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[Fantasia ’22] ‘The King of Pigs’ review: Emotional look at childhood trauma and bullying

A strange mix.

The King of Pigs is the first television series to ever screen at the Fantasia Film Festival. The first animated feature from Train to Busan director Yeon Sang-ho, the story follows a serial killer who not only leaves messages at the crimes scenes directly addressed to homicide detective Jong-suk (Kim Sung-kyu), he has also identifies himself. During middle school Kyung-min (Kim Dong-wook) was beaten, bullied, humiliated, and tormented. Twenty years later, he is exacting his revenge, but how does Jong-suk factor into it all?

The first four episodes were screened at Fantasia and engage audiences while also showcasing an interesting tendency in the storytelling. The show is a mix of modern events and childhood flashbacks. Scenes shown from previous decades are emotionally impacting. They are easily the most powerful moments in The King of Pigs. Along with providing backstory to Kyung-min and Jong-suk, they are very disturbing. Viewers will be uncomfortable seeing what Kyung-min had to go through.

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These moments give insight into the attitudes of the two main characters. It is not until the fourth episode that the effects on Jong-suk start to become a little more clear. By that time, it has been explained how Jong-suk was involved in Kyung-min’s life. This revelation also explains why the detective makes certain decisions and acts a certain way. The writing is strong here in that most will find it a foregone conclusion what happened between the two students. When it is revealed what connection the two had, it comes as a huge shock.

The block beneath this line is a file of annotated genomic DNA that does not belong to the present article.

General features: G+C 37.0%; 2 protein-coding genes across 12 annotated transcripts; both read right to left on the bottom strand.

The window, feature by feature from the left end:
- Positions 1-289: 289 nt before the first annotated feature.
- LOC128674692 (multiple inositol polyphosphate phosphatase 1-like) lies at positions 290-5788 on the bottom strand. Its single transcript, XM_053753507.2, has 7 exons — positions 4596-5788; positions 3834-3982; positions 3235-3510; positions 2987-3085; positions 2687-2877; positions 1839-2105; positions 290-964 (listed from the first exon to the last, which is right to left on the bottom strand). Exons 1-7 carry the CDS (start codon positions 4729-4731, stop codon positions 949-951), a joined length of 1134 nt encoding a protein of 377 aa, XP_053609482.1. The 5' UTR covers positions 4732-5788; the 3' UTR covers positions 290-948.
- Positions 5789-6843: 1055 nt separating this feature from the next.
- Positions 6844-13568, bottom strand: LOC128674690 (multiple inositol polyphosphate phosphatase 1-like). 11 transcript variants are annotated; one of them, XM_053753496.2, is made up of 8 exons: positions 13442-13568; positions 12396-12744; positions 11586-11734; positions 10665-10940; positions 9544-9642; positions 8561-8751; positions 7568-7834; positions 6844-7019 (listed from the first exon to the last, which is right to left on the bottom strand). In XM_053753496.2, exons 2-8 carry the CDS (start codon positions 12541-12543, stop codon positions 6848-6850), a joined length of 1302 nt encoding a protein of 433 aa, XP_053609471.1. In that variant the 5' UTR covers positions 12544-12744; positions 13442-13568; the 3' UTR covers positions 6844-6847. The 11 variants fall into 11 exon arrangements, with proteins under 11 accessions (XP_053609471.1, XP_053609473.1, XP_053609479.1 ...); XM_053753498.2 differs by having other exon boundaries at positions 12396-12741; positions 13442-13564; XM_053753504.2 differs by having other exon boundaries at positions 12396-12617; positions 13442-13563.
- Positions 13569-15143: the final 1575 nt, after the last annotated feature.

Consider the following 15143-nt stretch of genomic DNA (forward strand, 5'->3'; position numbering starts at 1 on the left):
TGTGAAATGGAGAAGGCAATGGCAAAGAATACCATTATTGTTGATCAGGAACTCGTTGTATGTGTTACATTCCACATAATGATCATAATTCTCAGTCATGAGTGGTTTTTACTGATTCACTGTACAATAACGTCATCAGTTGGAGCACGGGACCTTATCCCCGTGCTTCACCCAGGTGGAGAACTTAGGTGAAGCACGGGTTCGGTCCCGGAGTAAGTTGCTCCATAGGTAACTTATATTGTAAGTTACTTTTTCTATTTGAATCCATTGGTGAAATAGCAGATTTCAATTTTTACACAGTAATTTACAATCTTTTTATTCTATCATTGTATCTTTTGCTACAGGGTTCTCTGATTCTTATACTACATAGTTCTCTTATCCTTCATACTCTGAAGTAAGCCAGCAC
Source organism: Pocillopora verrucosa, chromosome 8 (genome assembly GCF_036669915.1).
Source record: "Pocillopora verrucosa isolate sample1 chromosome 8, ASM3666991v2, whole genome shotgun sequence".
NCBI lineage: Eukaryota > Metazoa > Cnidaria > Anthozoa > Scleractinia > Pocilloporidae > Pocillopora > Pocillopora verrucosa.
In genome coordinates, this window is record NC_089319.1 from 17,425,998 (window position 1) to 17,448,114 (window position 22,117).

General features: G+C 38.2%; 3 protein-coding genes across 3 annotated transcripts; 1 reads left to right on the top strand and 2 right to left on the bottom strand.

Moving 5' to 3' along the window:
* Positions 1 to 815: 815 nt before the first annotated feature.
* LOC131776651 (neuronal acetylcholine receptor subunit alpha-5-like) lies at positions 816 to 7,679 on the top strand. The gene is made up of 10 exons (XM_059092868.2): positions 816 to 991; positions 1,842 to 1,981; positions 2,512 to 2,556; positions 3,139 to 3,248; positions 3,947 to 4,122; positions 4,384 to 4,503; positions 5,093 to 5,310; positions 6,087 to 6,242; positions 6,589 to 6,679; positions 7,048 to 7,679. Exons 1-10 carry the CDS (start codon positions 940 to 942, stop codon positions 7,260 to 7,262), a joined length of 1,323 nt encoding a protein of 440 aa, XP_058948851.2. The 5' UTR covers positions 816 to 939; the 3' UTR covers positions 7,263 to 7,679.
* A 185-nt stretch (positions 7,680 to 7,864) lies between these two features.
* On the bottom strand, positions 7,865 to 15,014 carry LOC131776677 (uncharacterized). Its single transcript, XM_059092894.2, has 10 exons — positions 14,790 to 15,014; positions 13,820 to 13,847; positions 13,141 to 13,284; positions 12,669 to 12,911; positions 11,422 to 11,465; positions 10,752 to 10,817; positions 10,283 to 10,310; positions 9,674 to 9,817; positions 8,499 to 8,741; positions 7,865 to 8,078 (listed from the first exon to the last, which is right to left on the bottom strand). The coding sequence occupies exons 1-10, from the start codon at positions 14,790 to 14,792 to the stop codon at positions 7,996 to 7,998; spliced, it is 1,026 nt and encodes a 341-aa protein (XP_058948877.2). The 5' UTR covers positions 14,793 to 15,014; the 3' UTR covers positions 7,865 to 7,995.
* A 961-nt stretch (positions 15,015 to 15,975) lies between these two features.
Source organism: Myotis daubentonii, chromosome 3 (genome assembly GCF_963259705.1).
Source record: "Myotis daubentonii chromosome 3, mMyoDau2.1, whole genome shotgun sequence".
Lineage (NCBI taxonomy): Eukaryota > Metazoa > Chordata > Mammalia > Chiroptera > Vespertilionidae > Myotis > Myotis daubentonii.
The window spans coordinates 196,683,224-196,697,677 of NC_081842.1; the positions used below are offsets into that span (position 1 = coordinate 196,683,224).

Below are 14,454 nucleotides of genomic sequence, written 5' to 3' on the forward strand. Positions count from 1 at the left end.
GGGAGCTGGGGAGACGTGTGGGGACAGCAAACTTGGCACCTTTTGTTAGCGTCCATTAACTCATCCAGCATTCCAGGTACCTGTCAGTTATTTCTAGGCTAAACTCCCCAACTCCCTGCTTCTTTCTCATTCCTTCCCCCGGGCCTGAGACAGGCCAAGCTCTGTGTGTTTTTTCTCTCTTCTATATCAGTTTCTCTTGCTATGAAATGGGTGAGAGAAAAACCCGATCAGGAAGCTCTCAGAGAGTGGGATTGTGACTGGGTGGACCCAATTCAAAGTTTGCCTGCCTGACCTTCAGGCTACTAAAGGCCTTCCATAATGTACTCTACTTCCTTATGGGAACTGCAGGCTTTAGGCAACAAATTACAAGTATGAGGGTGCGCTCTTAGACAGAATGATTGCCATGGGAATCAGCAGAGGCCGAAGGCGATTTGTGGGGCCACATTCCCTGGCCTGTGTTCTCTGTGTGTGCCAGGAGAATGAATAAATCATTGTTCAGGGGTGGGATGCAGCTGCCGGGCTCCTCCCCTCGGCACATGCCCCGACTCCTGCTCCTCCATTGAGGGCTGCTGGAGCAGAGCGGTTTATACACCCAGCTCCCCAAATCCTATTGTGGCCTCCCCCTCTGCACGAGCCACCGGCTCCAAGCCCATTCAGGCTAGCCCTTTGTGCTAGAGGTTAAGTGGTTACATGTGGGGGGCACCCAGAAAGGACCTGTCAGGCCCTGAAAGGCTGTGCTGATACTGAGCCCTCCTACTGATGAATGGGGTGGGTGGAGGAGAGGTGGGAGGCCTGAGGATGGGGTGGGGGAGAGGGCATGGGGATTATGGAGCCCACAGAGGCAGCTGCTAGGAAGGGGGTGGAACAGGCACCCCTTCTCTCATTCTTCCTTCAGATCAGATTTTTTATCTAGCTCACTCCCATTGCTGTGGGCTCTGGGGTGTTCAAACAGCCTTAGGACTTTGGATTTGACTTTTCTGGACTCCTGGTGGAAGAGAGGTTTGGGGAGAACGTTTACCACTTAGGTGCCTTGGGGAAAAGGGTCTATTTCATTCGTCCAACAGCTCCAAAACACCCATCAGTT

[Fantasia '22] 'The King of Pigs' review: Emotional look at childhood trauma and bullying

Looking back on the first four episodes, it is a deep dive into how long buried trauma effects people in different ways. The first three parts of The King of Pigs is about setting up the story with a focus on Kyung-Min. By the time of the chaotic fourth episode, it is obvious both men carry scars from their school days together. It also adds emotion to the adult storylines that has been missing.

That may be the biggest takeaway from the series. When the plot goes back to middle school, it is very impactful and moving. They are the most difficult parts to watch but also intriguing. For better and worse, they will remain with viewers. The grown up scenes are less interesting. The suspension of disbelief required gets more difficult as The King of Pigs continues and the characters are just not as interesting. It remains a compelling watch, but is a surprising dichotomy that takes away from much of the good done.

The King of Pigs is screening at the Fantasia Festival and comes to Shudder in August

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